British public supports calls for online gambling restrictions
The British public overwhelmingly supports calls by MPs for restrictions to online gambling, new research has shown, as the betting industry this week gears up for the return of televised sporting events.
Data released today by polling firm Survation revealed that 82 per cent out of 1,525 people surveyed support limits to online gambling spending. The same amount agreed that people under the age of 18 should not be exposed to any form of gambling advertising.
It comes as a cross-party group of more than 50 MPs and peers will today publish a report on proposed amendments to the 2005 Gambling Act, urging the government to implement a total ban on gambling adverts.
The all-party parliamentary group report, which pulls together more than a year of research into the gambling industry, will also call for an urgent review of online stakes, deposit and prize limits as well as a complete reclassification of online products. It will call on the government to limit stakes on online slot machines to £2.
The report comes ahead of the Premier League’s return to national TV on Wednesday, which is expected to prompt the restart of gambling adverts after a three-month moratorium during lockdown.
Gambling welfare campaigners warned that this could cause a betting “frenzy” as punters will be lured in by extra cash from payment holidays.
“It’s clear that the wider public strongly believes there needs to be significant changes to how online gambling is regulated, including greater protections in the amounts people can bet online and how gambing is promoted to young people,” said Carl Shoben, director of strategy at Survation.
“A message for the government is that the support for change cuts across political lines, and our research shows that if anything, more Tory voters than Labour support tighter regulation of the industry.”
Matt Zarb-Cousin, founder of the Clean Up Gambling campaign, added: “The government should commence its review of the Gambling Act as soon as possible to bring our outdated gambling laws into the digital age.”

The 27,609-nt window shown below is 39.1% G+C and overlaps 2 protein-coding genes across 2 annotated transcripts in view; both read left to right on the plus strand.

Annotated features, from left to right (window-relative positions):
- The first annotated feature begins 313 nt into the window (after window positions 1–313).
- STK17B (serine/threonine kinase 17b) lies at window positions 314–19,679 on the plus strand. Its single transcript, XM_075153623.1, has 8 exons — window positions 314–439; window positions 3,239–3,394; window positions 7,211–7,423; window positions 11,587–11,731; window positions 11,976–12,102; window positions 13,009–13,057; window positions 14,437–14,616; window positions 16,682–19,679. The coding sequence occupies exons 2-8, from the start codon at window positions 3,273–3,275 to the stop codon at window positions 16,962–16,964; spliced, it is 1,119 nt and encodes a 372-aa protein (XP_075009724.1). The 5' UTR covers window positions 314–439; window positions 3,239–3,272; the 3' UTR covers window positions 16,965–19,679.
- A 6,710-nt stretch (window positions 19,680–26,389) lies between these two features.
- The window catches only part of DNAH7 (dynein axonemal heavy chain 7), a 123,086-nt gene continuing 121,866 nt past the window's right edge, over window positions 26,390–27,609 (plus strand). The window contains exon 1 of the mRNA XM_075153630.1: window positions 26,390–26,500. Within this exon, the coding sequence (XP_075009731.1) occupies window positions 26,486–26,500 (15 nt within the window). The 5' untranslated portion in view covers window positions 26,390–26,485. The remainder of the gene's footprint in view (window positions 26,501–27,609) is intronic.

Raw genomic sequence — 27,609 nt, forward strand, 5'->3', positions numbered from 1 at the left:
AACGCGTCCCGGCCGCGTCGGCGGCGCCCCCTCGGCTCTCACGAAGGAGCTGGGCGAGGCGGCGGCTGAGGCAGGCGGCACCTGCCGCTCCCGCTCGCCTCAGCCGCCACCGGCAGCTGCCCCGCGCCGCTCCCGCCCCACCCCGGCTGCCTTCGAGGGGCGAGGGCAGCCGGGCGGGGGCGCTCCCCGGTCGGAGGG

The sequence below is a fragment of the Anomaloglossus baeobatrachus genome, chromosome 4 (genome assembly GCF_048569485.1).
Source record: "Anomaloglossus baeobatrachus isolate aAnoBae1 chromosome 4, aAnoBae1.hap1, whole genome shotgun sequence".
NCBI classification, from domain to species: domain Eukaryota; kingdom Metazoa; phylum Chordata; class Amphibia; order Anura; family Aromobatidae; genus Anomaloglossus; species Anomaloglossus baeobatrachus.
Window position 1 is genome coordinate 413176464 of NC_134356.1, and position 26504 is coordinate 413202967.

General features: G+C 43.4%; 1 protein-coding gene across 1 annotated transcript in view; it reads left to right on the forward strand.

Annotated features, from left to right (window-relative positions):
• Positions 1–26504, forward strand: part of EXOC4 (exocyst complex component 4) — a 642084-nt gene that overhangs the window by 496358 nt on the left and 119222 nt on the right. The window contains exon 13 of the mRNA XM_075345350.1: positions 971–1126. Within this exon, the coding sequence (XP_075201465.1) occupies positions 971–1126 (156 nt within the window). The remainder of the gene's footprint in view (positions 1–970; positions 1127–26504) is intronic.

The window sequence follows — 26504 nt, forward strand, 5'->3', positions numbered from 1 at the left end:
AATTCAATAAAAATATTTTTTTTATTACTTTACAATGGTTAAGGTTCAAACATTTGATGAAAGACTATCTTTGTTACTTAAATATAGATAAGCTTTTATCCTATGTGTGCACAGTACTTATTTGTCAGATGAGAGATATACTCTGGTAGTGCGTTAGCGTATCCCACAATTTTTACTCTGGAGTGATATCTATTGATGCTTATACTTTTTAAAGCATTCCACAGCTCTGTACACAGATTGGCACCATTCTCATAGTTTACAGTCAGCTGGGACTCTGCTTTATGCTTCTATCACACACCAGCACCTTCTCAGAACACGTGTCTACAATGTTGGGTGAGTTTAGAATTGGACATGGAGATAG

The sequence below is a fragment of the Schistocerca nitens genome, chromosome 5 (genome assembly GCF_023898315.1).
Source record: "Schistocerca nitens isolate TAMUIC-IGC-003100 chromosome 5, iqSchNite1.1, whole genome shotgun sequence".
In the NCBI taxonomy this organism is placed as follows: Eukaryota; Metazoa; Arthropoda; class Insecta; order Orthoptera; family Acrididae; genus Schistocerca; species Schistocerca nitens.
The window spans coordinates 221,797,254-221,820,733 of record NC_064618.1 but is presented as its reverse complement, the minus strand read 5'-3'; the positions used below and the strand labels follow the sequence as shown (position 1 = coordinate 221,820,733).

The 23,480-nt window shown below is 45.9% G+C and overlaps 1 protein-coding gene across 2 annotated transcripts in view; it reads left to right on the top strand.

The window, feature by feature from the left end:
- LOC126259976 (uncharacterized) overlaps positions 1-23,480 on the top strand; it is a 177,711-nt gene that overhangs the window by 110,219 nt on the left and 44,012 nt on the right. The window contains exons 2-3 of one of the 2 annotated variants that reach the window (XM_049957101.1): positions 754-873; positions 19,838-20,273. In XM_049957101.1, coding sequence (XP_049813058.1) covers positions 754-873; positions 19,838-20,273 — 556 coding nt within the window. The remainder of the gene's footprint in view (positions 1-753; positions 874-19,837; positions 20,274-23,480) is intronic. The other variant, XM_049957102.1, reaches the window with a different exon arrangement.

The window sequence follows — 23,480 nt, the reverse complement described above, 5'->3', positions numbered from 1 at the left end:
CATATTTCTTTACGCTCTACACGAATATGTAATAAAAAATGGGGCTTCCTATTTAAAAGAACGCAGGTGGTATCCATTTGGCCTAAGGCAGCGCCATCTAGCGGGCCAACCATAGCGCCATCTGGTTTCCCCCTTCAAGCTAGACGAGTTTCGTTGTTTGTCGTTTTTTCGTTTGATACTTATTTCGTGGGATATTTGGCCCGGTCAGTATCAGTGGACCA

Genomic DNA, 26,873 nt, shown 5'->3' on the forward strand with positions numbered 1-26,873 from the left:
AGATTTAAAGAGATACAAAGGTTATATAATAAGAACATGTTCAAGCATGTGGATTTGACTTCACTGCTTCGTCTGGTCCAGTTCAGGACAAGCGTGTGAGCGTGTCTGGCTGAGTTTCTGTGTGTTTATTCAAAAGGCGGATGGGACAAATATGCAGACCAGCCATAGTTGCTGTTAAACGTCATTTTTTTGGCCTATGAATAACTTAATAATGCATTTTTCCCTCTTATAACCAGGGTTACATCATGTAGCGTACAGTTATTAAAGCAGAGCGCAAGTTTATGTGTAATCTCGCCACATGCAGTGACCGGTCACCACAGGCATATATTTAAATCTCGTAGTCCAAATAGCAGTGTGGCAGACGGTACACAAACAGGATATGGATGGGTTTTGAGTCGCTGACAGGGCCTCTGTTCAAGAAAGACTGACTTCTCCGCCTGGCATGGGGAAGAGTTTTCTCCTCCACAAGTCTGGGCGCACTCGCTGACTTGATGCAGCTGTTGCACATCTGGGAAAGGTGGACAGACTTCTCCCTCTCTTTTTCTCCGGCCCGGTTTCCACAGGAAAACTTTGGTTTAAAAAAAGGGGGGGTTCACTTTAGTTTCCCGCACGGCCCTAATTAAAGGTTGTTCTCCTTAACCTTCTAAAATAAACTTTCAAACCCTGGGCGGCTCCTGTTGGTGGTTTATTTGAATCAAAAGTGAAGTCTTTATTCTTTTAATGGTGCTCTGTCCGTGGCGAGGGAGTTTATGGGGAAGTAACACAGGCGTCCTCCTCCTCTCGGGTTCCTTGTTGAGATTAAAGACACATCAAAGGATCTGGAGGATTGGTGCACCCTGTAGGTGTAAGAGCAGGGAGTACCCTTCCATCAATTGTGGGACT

The Survation poll showed that the public also supported a ban on offshore gambling companies, with three quarters of people surveyed agreeing that only online gambling firms that pay taxes in the UK should be allowed to operate within Britain.
Of the so-called big five gambling firms, only two are fully based in the UK. William Hill is operated by WHG International Ltd, a company registered in Gibraltar. Ladbrokes also operates out of the British overseas territory, while Betfair and Paddy Power, both owned by Flutter Entertainment, are licensed and regulated by the Malta Gaming Authority.
A spokesperson for industry lobby group The Betting and Gaming Council said: “We are committed to making more changes and driving up safer gambling standards further and we look forward to working with the government on their forthcoming review.
“It’s important that those who claim not to be anti-gambling or prohibitionist do not drive customers to offshore, black market, illegal operators that don’t have any safeguards, rather than in our current heavily regulated industry that supports over 100,000 jobs and pays over £3bn in tax.”
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